What's Next

As my Peace Corps service is coming to a close, I am gearing up for a big transition and the next step in my life. Briefly, I mentioned earlier that I was working on applying to graduate school. After months of waiting (and worrying that I was overly ambitious in applying to renowned schools), I heard from my first choice school… that I got in. This was back in March, but in the months since, more details have arrived.

So, much to my delight, I will be moving to Boston and starting at Massachusetts Institute of Technology in the middle of August. The program is in their Engineering Systems Division, and is a Masters of Science in Technology and Public Policy.

When applying to graduate school, my primary interest was to look at the emergence of hierarchal systems on a societal level. Particularly, I have been drawn to how people increasingly fit into much larger systems (corporations, governments, etc), and how this leads to more innovation, but also the larger systems take on an identity of their own. For my applications, I ended up writing a statement of purpose that explains this concept in more detail and I have since posted it online (if you are interested in reading it, click here).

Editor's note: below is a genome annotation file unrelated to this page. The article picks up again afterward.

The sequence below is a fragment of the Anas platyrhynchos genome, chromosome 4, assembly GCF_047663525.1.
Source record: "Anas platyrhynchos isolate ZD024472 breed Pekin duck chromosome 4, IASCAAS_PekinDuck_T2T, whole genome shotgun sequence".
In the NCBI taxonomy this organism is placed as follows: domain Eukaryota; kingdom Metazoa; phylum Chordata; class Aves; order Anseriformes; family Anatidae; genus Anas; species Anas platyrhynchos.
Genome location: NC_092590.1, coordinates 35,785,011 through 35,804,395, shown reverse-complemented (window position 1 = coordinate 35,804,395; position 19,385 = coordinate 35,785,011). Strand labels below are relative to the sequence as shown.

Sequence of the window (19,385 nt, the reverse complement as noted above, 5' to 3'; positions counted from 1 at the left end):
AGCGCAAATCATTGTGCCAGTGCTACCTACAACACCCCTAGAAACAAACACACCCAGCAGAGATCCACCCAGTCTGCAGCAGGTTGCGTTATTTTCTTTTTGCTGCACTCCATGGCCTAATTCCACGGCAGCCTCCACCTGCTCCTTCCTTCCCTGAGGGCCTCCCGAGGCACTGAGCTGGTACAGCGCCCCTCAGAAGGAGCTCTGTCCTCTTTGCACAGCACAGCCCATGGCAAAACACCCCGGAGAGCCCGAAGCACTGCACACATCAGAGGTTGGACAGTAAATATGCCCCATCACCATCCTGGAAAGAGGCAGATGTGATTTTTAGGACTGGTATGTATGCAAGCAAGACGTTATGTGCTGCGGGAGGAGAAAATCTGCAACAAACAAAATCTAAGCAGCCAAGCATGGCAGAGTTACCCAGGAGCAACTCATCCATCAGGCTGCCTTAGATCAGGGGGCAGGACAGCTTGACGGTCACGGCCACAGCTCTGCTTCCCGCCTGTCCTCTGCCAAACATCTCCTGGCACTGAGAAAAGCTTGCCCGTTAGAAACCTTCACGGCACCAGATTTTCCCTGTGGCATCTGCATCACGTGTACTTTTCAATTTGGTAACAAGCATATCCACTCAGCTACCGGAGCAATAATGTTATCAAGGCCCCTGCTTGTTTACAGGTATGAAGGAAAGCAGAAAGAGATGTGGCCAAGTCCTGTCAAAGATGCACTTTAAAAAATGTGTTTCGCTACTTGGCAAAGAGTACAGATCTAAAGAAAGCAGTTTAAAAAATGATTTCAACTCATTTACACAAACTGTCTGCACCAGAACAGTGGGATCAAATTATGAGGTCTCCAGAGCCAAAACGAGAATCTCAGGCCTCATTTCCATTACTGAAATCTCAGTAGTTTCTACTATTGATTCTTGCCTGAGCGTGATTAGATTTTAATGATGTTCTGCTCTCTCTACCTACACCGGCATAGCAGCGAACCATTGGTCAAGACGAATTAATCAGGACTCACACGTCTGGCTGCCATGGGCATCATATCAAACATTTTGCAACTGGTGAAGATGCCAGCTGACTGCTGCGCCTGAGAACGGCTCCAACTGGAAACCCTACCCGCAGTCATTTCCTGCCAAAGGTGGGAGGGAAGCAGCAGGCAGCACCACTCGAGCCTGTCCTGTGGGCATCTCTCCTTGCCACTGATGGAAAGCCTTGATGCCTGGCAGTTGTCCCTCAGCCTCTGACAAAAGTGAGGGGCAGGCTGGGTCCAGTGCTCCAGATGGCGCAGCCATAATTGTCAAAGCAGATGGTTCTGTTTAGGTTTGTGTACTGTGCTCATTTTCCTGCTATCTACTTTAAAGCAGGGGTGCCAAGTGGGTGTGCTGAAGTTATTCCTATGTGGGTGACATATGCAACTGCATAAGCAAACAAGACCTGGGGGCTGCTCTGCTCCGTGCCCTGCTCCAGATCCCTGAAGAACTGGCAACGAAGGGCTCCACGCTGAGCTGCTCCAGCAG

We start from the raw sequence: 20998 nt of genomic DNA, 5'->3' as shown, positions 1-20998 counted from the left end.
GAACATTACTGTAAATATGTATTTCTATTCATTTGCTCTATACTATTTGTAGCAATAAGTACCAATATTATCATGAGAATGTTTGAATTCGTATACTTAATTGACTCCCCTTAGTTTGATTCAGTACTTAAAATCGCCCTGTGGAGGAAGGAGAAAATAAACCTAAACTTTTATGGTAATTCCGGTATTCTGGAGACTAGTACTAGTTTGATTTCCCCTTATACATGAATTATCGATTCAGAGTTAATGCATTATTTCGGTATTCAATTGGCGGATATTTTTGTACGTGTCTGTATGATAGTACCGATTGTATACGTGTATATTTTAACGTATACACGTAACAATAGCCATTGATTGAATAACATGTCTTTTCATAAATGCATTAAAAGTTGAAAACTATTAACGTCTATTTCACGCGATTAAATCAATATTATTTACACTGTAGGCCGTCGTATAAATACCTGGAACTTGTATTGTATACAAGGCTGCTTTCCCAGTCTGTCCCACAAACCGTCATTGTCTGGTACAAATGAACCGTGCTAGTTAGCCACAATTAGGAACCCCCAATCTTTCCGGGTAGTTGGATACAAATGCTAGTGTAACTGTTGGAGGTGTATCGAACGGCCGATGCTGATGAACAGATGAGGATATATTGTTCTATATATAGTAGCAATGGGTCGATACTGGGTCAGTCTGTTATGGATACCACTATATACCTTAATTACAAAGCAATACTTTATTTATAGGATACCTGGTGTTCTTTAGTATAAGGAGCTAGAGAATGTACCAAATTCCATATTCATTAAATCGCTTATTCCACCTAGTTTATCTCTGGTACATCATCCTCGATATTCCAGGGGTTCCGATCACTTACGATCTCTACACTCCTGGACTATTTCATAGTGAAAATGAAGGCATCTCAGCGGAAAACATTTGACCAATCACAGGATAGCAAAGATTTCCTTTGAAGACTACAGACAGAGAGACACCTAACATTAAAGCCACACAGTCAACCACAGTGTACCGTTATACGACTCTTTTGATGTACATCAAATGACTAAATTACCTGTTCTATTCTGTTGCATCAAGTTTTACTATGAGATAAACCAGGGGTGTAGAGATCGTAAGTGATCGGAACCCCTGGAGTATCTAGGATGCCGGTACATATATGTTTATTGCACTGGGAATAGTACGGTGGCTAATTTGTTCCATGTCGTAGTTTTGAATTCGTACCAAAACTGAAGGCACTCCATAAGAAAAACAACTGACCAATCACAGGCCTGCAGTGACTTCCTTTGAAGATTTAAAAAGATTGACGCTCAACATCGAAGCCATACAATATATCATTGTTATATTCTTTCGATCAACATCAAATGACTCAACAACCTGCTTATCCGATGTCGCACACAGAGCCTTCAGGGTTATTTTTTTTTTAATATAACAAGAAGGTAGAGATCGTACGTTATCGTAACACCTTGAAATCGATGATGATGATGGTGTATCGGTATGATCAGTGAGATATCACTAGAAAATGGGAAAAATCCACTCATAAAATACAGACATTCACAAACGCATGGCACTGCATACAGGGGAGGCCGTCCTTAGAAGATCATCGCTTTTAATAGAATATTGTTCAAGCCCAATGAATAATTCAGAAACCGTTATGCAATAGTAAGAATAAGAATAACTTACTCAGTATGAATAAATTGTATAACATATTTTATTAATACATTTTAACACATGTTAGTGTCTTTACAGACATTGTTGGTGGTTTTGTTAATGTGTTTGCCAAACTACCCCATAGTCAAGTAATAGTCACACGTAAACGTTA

The program I will be attending is an ideal match for my interests, as I will be able to work with professors who specialize in such emergent systems and their role within businesses today. And I will be able to approach this topic from the angle of economics and policy, which provide great tools for understanding the catalysts of such emergence and how emergent systems can best be utilized in the coming years.

Over the course of the two year program, I will study the economics and policy and a science specialization (relating to human systems and business, most likely). In addition, between my work as a research assistant and my studies, I will select, research and write a thesis of my choice. Already, I have begun looking into potential research assistantships and contacting professors, which will help provide the research and focus needed to do this thesis.

Currently, I am quite excited about the opportunity of returning to academia. Over the course of the two years since finishing my undergraduate degree, I realize how important the atmosphere of learning and like-minded individuals is to me. So I eagerly look forward to MIT. But also, I have come to appreciate what an important transition is approaching. Over these two years, I have gained great perspective and learned a lot about both myself and people in general. Returning from a quiet, somewhat isolated rural life in South Africa and jumping into the business of graduate school (as well as living on the East coast for the first time) will be a substantial shift. In preparation for that, I have started writing down some of the important events and experiences of my service here, just so I will not lose track of what I gained and learned here. In addition, I will be returning to New Mexico for a few weeks prior to starting graduate school to ease into the transition and have some time with my family before embarking on my next two year journey.